Below me awaits deep, turquoise water. I throw my twinnie in and dive off the edge of a small fishing boat. Jeberdi, the local surf-guide from the fronting village ‘Mereman’ doesn’t waste a heartbeat shredding the three-foot limestone reef lefthander I’m paddling towards.
Like all the locals riding western-style short board ‘thrusters’, Jeberdi proudly surfs atop a second-hand donated board he’s claimed. These donations coming predominately from Australia and Japan have allowed these locals to graduate from their handcrafted wooden ‘splinters’ (chunks of wood) to the modern short board, improving their surfing skills to match the quality of waves on offer that fringe their villages.
I gaze toward the hundreds of slender coconut palms that overlook the break and feel eyes on me…through the palms is an entire village of kids and young mothers who have gathered to cheer us on. Inspired, I throw caution aside (I’m a chicken at hollow reef breaks) and paddle for an incoming wave, high-lining along its smooth green wall. Flicking off on the inside next to dry-reef, I look up to the clan of hooting locals. Clapping and cheering my wobbly performance has made their day; their warm response has made mine.
I soon learn why such a simple display can bring joy to these people. In Papua New Guinea’s coastal villages, locals live day-to-day, fishing by hand just enough to feed each other, gathering greens to steam on the side, or visiting the market for fruit and vegetables grown in the highlands. A hunted wild pig is a rare village treat.
Simple huts are constructed from local bush materials and the common machete, and are lived in until the scars of weathering call for a new home (usually built from scratch, next door). Maintenance is a developing concept.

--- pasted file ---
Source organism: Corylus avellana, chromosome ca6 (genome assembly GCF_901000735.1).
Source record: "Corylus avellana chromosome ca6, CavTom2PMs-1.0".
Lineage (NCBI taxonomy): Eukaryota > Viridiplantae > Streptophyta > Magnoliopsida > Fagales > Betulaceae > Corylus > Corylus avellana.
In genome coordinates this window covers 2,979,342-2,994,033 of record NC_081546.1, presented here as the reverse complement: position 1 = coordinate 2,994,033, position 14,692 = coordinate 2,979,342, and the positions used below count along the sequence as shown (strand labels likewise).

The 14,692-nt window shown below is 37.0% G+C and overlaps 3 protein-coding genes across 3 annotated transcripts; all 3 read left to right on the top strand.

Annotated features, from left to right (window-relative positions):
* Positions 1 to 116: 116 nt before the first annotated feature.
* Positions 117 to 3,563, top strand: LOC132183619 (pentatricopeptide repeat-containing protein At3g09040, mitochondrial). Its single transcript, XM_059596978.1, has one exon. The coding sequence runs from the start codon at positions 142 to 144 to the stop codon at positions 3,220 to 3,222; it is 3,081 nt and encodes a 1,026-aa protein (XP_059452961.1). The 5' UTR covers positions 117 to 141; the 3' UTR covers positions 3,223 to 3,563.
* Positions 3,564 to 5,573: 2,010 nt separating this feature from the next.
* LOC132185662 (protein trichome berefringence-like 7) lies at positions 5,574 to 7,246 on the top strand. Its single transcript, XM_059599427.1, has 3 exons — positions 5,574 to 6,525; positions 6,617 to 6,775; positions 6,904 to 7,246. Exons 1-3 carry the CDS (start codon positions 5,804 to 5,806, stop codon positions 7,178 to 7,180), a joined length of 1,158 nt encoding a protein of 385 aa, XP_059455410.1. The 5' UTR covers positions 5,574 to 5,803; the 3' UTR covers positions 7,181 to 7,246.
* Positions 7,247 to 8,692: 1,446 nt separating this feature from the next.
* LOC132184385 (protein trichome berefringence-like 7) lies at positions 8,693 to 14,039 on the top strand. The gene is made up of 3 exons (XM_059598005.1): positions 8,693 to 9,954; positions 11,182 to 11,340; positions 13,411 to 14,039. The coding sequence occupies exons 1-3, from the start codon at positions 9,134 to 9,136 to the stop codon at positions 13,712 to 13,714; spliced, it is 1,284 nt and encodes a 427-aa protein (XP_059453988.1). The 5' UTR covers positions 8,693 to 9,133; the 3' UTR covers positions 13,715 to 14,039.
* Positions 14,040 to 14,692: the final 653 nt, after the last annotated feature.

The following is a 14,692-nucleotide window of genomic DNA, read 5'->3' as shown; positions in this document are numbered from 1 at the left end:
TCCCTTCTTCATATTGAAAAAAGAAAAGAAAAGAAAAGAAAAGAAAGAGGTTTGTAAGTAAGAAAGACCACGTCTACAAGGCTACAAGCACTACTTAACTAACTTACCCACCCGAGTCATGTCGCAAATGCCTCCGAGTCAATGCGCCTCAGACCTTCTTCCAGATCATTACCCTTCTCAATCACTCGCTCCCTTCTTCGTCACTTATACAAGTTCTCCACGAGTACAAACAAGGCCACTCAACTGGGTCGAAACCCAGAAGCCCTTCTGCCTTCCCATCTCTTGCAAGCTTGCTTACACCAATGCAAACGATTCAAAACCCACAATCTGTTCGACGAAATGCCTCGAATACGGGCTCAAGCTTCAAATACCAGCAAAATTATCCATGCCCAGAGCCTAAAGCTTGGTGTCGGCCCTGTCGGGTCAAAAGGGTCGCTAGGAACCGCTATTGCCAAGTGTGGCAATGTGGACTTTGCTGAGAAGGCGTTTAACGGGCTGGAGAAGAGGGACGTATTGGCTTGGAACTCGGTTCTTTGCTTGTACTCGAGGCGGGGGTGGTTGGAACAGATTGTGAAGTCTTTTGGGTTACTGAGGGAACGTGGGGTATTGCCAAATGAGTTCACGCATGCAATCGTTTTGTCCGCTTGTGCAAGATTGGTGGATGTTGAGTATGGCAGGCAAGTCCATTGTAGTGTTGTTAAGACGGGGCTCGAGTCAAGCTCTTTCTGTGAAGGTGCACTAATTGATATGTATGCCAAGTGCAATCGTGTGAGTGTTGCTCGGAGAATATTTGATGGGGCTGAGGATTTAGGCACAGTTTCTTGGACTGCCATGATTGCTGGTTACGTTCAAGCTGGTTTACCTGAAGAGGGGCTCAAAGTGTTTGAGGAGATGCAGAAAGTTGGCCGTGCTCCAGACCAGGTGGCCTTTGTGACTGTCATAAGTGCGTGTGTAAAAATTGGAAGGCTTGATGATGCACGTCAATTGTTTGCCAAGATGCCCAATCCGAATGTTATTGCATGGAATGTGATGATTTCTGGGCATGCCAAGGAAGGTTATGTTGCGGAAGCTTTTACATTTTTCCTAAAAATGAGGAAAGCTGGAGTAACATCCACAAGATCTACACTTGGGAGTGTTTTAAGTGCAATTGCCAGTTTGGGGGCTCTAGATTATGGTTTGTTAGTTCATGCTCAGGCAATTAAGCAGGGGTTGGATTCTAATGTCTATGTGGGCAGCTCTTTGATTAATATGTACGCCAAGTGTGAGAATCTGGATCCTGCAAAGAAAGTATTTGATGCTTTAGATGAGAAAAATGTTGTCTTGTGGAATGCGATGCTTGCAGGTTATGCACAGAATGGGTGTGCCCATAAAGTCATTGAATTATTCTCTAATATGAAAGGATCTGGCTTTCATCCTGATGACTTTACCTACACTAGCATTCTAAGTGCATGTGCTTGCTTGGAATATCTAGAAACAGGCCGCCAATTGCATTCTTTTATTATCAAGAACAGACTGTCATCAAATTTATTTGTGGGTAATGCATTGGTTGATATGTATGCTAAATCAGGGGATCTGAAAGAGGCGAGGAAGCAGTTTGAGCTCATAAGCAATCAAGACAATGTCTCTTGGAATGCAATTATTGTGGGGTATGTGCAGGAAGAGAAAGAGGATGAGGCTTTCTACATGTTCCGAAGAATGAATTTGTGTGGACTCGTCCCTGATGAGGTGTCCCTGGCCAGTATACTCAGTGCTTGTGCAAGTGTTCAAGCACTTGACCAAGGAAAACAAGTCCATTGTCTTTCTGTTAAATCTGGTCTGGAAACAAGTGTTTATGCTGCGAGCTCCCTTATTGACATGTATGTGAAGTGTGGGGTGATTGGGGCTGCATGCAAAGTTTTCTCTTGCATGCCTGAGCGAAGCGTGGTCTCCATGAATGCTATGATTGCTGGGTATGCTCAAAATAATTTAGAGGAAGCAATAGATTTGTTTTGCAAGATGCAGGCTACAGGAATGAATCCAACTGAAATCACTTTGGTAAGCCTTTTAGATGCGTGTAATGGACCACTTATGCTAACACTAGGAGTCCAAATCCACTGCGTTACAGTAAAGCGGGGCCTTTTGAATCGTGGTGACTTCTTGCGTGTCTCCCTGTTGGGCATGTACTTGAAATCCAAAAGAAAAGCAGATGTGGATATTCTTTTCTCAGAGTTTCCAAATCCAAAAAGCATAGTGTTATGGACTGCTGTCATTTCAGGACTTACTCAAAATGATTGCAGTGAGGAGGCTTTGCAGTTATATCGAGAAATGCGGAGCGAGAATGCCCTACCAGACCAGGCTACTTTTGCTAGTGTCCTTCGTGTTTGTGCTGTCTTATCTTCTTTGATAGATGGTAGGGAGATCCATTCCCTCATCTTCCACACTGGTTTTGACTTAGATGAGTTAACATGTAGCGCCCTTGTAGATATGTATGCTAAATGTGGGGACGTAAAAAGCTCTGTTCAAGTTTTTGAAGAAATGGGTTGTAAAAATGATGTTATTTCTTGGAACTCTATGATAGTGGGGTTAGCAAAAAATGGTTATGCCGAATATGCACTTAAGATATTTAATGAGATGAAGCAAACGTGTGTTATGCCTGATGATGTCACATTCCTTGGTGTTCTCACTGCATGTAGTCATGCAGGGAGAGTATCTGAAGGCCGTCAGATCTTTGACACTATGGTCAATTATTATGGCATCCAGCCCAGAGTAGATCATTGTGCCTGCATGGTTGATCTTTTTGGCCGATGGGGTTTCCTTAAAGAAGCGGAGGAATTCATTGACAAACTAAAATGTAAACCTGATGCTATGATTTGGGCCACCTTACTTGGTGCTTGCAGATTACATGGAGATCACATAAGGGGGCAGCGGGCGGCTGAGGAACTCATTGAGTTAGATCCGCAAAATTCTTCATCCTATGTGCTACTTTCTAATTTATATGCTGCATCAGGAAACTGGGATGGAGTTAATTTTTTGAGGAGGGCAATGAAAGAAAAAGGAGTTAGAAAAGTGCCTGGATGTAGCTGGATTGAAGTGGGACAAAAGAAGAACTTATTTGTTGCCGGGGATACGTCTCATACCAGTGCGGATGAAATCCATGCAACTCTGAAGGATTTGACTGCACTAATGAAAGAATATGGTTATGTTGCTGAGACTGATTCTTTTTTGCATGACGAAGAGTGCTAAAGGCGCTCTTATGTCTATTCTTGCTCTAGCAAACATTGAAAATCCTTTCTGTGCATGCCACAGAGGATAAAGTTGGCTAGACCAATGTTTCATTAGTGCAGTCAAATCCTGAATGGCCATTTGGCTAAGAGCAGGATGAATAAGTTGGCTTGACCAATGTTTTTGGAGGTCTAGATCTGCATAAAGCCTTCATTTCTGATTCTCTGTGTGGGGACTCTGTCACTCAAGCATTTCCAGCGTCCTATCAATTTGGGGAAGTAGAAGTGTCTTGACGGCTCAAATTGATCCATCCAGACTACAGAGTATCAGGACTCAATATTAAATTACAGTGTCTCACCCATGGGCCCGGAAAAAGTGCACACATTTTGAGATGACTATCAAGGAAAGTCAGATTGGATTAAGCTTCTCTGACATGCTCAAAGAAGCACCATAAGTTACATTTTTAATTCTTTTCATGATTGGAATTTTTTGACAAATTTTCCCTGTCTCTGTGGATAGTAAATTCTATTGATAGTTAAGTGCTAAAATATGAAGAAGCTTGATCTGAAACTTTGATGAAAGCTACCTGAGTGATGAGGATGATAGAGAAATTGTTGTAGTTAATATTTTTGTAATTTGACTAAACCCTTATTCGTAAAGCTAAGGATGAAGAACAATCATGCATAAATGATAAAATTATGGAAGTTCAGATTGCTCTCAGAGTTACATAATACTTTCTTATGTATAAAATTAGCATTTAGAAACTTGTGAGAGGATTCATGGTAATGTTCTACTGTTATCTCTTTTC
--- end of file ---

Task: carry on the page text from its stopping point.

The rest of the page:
Kids as young as toddlers play in the abundant ocean, sharing ‘splinters’ in the strong surf. Those who can’t get hold of a slab of wood bodysurf naked with giant smiles, running barefoot across the sharp reef, swimming hard against the sweeping currents, and taking off deep. Their smiles are addictive.
I finish up with a small peeler on the inside, then bellyboard a wave into the main bay, some 50 metres down from the crowd. By the time I scramble up the rocky bank, I’ve got a personal welcoming party of 60+ kids, some naked with machetes, laughing, smiling and offering sincere warmth like you’ll never find at any 5-star hotel.
A young girl in a faded lime green tee and knee-length board shorts bends down to offer me her thongs, taking my board under her arms then ushering me upwards toward the masses. Jeberdi informs me later that her name is Winifred, she is about 12 years old (exact age unknown by even her), and is not married nor with child yet because she “surfs too much”. I like her instantly.
This is a land where mothers are beaten during childbirth by their doctors (to shut up the screams of endurance and pain); are beaten at home by their husbands; and in the world of surfing, are left waiting on the beach until the men are done riding the already-scarce donated boards. It’s not uncommon to birth up to 10 kids, and infant mortality is at one of the world’s highest rates. Surfing is breaking the cycle, and as a result young girls like Winifred might just have the chance to escape the abuse and gender disparity rife throughout PNG.
Jeberdi ushers me back toward his village that literally translates to ‘woman man’. The kids run ahead, diving into the bay, taking turns jumping off a jagged rock into the calm water, giggling with a carefree innocence that is forcibly lost in Papua New Guinean adolescence.